The Power of Voice
You might think if you’re not delivering a talk to a few hundred or few thousand people that you don’t need to think much about the vocal quality of your delivery. Just talking across the conference room table, it’s fine to just talk “regular,” right? I encourage you to think again. Even in a conference room, the tone, pitch, volume, and quaver or lack there of and other vocal qualities either align with what you’re saying or not.
Vocal quality conveys so much more than content.
Think back to when you were a kid, outside playing on a warm summer evening, running around with your friends. Forgetting all track of time. And then you hear it: your mother’s voice. And you can tell without even seeing her what kind of mood she’s in. Is she angry? Scared and worried? Or happy? As you read this, you can replay her voice in your mind and change it to all of these different moods, can’t you? The words don’t change, but the MEANING sure does.
In NLP one of the basic tenets is “The meaning of your communication is the response that you receive.” Your vocal quality can definitely affect that response, regardless of the words.
Become aware of your vocal quality and take steps to improve it so that your voice underscores your words.
What meaning does your voice convey? Is it in alignment with your words? Or does it betray a lack of conviction about what you’re saying? Worse yet, are you unintentionally communicating feelings or attitudes that you don’t really have?
Here are some things to consider about vocal quality that apply in ANY situation, whether you’re giving a formal presentation or in an impromptu meeting.
- Breath control. If you’re breathing too shallow, you can find yourself running out of breath. This can even increase feelings of anxiety and self consciousness. The fix: Practice breathing from your diaphragm. While it may feel awkward at first, breathing exercises will train your body to breathe properly, giving you better vocal control, eliminating breathiness and breathlessness, and preventing unnecessary anxiety.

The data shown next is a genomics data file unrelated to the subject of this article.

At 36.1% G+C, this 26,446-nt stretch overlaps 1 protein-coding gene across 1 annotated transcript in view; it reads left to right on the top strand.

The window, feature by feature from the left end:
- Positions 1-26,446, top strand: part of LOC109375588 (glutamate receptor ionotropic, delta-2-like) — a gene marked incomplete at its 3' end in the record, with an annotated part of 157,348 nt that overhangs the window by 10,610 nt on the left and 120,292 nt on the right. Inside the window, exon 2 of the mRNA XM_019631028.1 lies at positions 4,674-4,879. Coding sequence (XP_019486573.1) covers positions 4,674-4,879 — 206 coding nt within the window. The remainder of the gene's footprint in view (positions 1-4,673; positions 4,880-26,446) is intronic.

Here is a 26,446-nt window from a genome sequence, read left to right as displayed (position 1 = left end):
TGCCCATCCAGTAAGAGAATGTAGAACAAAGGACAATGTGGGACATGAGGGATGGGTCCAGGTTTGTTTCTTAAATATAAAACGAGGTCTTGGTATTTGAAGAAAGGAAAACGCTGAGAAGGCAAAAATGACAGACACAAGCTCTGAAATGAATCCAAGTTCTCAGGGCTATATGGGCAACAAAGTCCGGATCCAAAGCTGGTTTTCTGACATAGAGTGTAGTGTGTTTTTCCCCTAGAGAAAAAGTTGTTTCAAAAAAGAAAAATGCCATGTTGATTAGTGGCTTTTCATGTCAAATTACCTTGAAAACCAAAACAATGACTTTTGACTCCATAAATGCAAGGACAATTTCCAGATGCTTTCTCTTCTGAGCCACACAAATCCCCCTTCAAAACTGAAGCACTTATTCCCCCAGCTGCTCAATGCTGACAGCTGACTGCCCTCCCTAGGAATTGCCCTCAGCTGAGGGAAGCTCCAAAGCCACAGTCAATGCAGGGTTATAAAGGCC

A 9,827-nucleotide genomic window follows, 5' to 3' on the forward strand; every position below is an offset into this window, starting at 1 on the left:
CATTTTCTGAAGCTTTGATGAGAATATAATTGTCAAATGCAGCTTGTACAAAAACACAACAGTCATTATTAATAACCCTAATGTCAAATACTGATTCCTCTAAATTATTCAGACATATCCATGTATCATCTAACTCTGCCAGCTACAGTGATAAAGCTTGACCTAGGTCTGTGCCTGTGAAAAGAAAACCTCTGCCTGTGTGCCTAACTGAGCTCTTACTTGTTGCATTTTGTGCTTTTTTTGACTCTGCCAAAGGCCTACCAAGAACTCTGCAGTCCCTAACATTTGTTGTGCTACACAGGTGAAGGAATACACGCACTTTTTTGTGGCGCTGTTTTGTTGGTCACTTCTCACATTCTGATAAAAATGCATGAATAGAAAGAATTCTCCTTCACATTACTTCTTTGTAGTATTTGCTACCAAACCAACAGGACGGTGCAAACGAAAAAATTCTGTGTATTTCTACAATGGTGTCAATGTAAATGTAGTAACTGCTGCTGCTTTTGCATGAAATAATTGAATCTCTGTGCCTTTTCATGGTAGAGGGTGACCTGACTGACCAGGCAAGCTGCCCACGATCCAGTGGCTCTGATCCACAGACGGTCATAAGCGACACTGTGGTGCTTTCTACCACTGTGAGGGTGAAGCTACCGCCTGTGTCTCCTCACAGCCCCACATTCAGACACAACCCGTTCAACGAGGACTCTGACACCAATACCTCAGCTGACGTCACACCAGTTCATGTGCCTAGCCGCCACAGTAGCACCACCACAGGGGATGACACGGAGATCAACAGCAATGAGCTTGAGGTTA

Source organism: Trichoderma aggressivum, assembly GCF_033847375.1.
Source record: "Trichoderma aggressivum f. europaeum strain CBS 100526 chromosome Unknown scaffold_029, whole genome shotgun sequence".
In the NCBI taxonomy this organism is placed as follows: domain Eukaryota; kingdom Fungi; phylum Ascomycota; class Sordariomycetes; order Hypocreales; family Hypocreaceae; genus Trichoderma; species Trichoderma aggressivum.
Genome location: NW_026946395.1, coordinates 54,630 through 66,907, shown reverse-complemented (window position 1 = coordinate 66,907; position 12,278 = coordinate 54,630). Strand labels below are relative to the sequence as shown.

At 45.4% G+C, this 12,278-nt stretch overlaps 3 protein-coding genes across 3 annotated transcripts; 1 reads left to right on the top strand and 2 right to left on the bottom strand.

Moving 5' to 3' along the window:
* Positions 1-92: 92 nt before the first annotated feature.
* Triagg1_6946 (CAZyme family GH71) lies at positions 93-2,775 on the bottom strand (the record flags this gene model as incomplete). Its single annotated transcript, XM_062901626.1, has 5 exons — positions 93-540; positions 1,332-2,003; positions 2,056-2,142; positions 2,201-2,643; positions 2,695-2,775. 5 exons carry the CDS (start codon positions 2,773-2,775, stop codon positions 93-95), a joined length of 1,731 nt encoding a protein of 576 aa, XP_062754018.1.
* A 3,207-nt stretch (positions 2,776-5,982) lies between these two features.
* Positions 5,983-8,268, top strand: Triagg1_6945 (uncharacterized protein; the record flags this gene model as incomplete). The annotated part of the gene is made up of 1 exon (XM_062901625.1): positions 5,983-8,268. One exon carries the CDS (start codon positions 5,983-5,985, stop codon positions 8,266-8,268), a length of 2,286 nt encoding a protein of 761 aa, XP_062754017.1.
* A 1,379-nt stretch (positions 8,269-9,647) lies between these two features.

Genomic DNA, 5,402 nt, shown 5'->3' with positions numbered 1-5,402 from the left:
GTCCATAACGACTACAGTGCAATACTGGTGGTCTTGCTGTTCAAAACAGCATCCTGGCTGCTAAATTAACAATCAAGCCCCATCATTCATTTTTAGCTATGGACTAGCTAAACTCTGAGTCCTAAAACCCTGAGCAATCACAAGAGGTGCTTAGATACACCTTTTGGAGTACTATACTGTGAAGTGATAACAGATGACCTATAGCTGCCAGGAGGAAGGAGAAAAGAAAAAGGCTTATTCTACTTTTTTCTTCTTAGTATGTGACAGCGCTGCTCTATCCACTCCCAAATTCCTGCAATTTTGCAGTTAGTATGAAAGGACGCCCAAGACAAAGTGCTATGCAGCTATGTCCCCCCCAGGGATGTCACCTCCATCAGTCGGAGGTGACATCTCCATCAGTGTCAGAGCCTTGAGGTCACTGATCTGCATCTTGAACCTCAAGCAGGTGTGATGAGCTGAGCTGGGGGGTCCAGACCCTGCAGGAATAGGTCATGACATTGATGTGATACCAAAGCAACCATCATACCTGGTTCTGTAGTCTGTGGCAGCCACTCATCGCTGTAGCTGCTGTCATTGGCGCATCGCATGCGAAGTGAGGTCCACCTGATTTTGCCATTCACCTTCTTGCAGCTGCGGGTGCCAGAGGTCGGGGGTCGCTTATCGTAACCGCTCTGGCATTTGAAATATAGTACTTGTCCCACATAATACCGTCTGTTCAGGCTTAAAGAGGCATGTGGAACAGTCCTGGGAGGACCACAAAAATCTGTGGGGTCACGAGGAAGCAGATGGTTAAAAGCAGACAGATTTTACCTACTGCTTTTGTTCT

- Pitch. Listen to powerful speakers, both men and women — go watch some TED talks. You will hear people talking in the lower part of their natural ranges (the “modal” range). Lower voices convey authority and power and confidence. They sound unshakable. We associate higher pitched voices with children and people in unpowerful positions. The fix: Get out your phone and record yourself. Then lower your voice half an octave, find the lower part of your natural range. Not so low you sound like you’re trying to mimic Lurch from the Addams Family. Just in the lower part of your natural range. Set a timer on your phone and check in with yourself a few times a day and drop that register, until it becomes your natural speaking voice.
- Avoid annoying “fad” vocalizations. One that’s popular right now (hopefully it’s on its way out) is called “vocal fry.” It’s where you lower your register all the way down and change how you create sound so that it vibrates and elongates. Check it out in this brief but informative video here: https://www.youtube.com/watch?v=s_LmC-ynqGM
- Inflections. How do you end your sentences? End every sentence as though it’s a question and you’ll lose credibility? You wouldn’t want to always sound like you’re questioning yourself? Or asking for permission to have your opinion? Drop your voice at the end of declarative sentences to anchor your point and retain your authority.
Harness your voice for greater speaking effectiveness.
One of the key factors that affects how an audience will be seeing us during a speech is our voice. This is why we have to take the time to listen to our own voice. We need to be looking for areas that could be turning our audience off and finding ways to fix them.
The great thing about our voices is that we are in control of them! We can change and modify our voices as we see fit. We need to take the time to understand how our audience hears us and then we need to take steps to make ourselves sound even better to them. The better we sound, the more they will be impressed by our words.
Remember, the meaning of your communication is the response you receive — so use your voice wisely to convey the meaning you want to convey.